We don’t jump across the pond to break down TV deals all too often, but the new TV deal for the Barclays Premier League in the UK is simply staggering. For the three seasons from 2016 to 2019, the Premier League will receive 5.13 billion (with a B) pounds, or 1.71 billion pounds per season, from the incumbent rights holders, Sky Sports and BT Sport. In US dollars, that’s an unheard of $7.83 billion over three years, or $2.61 billion per season.
This new rights deal represents an increase of 71% on the prior rights deal from Sky and BT, and an increase of nearly 190% from the 2011-13 deal. Needless to say, the Premier League is rolling in more cash than it ever has before.
What does this mean for the American rights? Well, NBC is currently paying $250 million over three years. A similar 70% increase would pin the US rights deal at $425 million over three years. That’s quite a hefty investment for just a three year commitment, but it’s peanuts compared to American pro sports. The NBA got $24 billion over nine years from ESPN and Turner. The NFL got $28 billion over nine years in December of 2011. MLB “only” got $12.4 billion from ESPN, Fox, and Turner, but teams are cleaning up locally. The NHL got $2 billion over ten years from NBC, and another $5.2 billion over eight years from Rogers in Canada. Getting the Premier League for under $150 million a season would be a bargain for an American rights holder.
NBC is expected to make a strong bid to retain the Premier League, with Fox, ESPN, and possibly a dark horse like beIN looming in the distance. beIN made a run at the Premier League’s UK rights this time around, but fell short of the bids of Sky and BT. What better way for the network to make a huge impact in the States than by acquiring the American rights?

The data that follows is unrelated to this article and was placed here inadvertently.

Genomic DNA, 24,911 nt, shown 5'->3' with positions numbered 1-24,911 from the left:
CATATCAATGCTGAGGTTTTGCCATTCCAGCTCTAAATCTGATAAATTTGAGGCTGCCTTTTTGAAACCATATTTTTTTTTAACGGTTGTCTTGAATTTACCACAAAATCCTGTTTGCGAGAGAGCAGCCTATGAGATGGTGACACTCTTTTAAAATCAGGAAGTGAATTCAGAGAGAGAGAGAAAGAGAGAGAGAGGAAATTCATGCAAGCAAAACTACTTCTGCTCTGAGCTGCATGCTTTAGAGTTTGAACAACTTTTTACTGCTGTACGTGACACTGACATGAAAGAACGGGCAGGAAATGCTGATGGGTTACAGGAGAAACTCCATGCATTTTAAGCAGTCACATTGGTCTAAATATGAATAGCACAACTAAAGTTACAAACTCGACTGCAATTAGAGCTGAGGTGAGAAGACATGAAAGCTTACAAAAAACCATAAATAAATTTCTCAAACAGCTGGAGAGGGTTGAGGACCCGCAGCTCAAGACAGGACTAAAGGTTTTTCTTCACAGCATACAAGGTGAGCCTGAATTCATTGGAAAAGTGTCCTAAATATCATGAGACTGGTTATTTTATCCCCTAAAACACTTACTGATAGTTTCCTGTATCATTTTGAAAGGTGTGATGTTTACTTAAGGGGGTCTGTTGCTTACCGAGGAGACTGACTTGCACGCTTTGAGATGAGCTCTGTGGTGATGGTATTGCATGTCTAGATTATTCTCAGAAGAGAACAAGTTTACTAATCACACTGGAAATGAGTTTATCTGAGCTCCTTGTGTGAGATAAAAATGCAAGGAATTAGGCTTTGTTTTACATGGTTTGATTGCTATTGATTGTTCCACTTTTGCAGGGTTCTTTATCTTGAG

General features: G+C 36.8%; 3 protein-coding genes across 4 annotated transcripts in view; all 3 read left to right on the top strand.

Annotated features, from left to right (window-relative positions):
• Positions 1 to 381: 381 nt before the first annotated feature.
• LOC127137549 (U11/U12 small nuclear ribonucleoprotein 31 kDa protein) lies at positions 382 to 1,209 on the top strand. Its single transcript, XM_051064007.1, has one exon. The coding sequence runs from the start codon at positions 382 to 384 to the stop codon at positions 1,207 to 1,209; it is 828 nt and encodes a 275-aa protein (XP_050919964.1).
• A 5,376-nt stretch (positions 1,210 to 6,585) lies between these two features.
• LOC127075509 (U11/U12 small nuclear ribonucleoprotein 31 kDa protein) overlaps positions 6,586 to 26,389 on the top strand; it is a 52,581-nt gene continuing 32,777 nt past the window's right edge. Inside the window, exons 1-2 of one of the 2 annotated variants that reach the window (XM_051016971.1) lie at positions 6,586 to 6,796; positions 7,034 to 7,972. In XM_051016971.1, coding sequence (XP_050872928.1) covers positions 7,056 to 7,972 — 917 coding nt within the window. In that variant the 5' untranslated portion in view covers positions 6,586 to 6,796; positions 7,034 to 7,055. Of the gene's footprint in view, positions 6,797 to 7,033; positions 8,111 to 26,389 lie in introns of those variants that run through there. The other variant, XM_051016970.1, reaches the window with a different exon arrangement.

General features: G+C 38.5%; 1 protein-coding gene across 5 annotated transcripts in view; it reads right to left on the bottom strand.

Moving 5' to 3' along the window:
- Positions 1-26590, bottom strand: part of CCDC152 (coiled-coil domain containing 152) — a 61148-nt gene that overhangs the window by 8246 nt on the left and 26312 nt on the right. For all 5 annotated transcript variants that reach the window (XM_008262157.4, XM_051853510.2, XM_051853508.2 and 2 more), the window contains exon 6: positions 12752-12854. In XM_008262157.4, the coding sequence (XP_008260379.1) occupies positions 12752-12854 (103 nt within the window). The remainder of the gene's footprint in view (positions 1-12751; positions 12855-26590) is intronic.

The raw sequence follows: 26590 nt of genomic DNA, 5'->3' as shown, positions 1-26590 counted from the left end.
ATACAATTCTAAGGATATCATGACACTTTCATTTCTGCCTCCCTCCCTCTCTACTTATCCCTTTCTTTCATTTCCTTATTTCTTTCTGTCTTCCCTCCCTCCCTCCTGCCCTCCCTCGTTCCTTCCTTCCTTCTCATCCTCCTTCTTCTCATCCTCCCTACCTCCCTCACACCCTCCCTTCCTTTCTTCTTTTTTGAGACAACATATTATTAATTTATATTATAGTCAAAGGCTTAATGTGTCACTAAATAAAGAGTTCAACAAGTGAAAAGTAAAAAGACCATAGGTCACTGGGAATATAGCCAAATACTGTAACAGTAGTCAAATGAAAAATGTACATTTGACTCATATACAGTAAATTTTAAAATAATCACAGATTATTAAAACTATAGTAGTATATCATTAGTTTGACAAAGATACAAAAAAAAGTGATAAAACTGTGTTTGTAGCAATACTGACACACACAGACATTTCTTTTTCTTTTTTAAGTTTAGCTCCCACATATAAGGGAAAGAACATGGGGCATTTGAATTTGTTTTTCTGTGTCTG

However, despite the wildest dreams of the people at beIN, I think NBC is still the best, and most likely, home for the Premier League in the US following the 2015-16 campaign. Fox will start airing the Bundesliga this fall, and it would be difficult for them to wedge both soccer leagues into their schedules in nearly the same timeslots. Because of ESPN’s obsession with all things American football, the Premier League would be relegated to the backburner in the fall during the first half of its season. NBC has nothing to compete with the Premier League while its games are going on, has received rave reviews for its production and promotion of the league since acquiring the rights, and has a solid infrastructure already in place for viewers to watch all 380 games with NBC Live Extra and Extra Time.
The new US rights deal is expected to be completed in March or April of this year. Whichever outlet ends up winning the rights should expect to not pay in the billions, but should expect to surpass NBC’s current deal by at least 50%.